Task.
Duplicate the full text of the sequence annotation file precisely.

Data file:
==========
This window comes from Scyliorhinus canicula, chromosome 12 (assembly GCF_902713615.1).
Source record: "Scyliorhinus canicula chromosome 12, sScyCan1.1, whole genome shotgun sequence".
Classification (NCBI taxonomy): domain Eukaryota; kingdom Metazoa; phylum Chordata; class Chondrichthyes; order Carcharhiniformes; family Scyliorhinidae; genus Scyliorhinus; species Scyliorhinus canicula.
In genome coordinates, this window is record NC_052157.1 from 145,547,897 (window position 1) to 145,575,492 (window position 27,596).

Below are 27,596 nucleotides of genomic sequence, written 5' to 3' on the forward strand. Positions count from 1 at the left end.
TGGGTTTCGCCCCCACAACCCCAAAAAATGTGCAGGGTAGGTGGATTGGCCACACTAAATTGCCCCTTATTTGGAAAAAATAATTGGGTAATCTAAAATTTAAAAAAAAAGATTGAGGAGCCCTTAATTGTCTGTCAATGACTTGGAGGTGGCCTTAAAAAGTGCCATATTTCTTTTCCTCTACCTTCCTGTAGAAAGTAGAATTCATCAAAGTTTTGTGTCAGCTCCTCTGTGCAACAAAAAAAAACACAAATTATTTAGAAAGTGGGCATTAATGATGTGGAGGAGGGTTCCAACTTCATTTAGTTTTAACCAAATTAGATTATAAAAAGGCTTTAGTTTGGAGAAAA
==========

This window comes from Scyliorhinus canicula, chromosome 12 (assembly GCF_902713615.1).
Source record: "Scyliorhinus canicula chromosome 12, sScyCan1.1, whole genome shotgun sequence".
Classification (NCBI taxonomy): domain Eukaryota; kingdom Metazoa; phylum Chordata; class Chondrichthyes; order Carcharhiniformes; family Scyliorhinidae; genus Scyliorhinus; species Scyliorhinus canicula.
In genome coordinates, this window is record NC_052157.1 from 145,547,897 (window position 1) to 145,575,492 (window position 27,596).

Below are 27,596 nucleotides of genomic sequence, written 5' to 3' on the forward strand. Positions count from 1 at the left end.
TGGGTTTCGCCCCCACAACCCCAAAAAATGTGCAGGGTAGGTGGATTGGCCACACTAAATTGCCCCTTATTTGGAAAAAATAATTGGGTAATCTAAAATTTAAAAAAAAAGATTGAGGAGCCCTTAATTGTCTGTCAATGACTTGGAGGTGGCCTTAAAAAGTGCCATATTTCTTTTCCTCTACCTTCCTGTAGAAAGTAGAATTCATCAAAGTTTTGTGTCAGCTCCTCTGTGCAACAAAAAAAAACACAAATTATTTAGAAAGTGGGCATTAATGATGTGGAGGAGGGTTCCAACTTCATTTAGTTTTAACCAAATTAGATTATAAAAAGGCTTTAGTTTGGAGAAAA